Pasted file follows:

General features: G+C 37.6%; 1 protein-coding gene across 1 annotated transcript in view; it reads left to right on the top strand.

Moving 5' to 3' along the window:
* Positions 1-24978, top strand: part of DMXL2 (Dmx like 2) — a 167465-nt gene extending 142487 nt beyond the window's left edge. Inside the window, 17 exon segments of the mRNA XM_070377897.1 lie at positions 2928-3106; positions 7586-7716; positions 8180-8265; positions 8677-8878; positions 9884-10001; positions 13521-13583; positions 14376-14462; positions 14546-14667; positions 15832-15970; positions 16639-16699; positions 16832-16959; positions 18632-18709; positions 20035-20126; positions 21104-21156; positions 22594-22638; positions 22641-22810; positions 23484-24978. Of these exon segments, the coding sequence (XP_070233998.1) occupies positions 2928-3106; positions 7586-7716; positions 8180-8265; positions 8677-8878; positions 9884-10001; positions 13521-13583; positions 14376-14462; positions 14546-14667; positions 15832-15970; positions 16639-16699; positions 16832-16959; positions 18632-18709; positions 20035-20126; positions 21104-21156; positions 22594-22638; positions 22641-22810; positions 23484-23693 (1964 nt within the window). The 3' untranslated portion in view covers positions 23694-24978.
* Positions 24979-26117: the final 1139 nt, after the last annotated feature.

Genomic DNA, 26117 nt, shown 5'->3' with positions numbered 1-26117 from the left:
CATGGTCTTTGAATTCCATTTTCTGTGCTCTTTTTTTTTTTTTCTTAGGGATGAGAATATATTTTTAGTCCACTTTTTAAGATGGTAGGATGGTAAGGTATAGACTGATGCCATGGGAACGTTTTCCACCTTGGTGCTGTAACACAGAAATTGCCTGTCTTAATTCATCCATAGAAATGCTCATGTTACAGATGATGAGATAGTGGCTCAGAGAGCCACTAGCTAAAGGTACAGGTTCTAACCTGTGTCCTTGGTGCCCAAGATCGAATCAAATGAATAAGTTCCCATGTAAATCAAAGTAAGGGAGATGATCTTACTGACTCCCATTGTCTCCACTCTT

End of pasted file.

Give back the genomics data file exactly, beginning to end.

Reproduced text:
General features: G+C 37.6%; 1 protein-coding gene across 1 annotated transcript in view; it reads left to right on the top strand.

Moving 5' to 3' along the window:
* Positions 1-24978, top strand: part of DMXL2 (Dmx like 2) — a 167465-nt gene extending 142487 nt beyond the window's left edge. Inside the window, 17 exon segments of the mRNA XM_070377897.1 lie at positions 2928-3106; positions 7586-7716; positions 8180-8265; positions 8677-8878; positions 9884-10001; positions 13521-13583; positions 14376-14462; positions 14546-14667; positions 15832-15970; positions 16639-16699; positions 16832-16959; positions 18632-18709; positions 20035-20126; positions 21104-21156; positions 22594-22638; positions 22641-22810; positions 23484-24978. Of these exon segments, the coding sequence (XP_070233998.1) occupies positions 2928-3106; positions 7586-7716; positions 8180-8265; positions 8677-8878; positions 9884-10001; positions 13521-13583; positions 14376-14462; positions 14546-14667; positions 15832-15970; positions 16639-16699; positions 16832-16959; positions 18632-18709; positions 20035-20126; positions 21104-21156; positions 22594-22638; positions 22641-22810; positions 23484-23693 (1964 nt within the window). The 3' untranslated portion in view covers positions 23694-24978.
* Positions 24979-26117: the final 1139 nt, after the last annotated feature.

Genomic DNA, 26117 nt, shown 5'->3' with positions numbered 1-26117 from the left:
CATGGTCTTTGAATTCCATTTTCTGTGCTCTTTTTTTTTTTTTCTTAGGGATGAGAATATATTTTTAGTCCACTTTTTAAGATGGTAGGATGGTAAGGTATAGACTGATGCCATGGGAACGTTTTCCACCTTGGTGCTGTAACACAGAAATTGCCTGTCTTAATTCATCCATAGAAATGCTCATGTTACAGATGATGAGATAGTGGCTCAGAGAGCCACTAGCTAAAGGTACAGGTTCTAACCTGTGTCCTTGGTGCCCAAGATCGAATCAAATGAATAAGTTCCCATGTAAATCAAAGTAAGGGAGATGATCTTACTGACTCCCATTGTCTCCACTCTT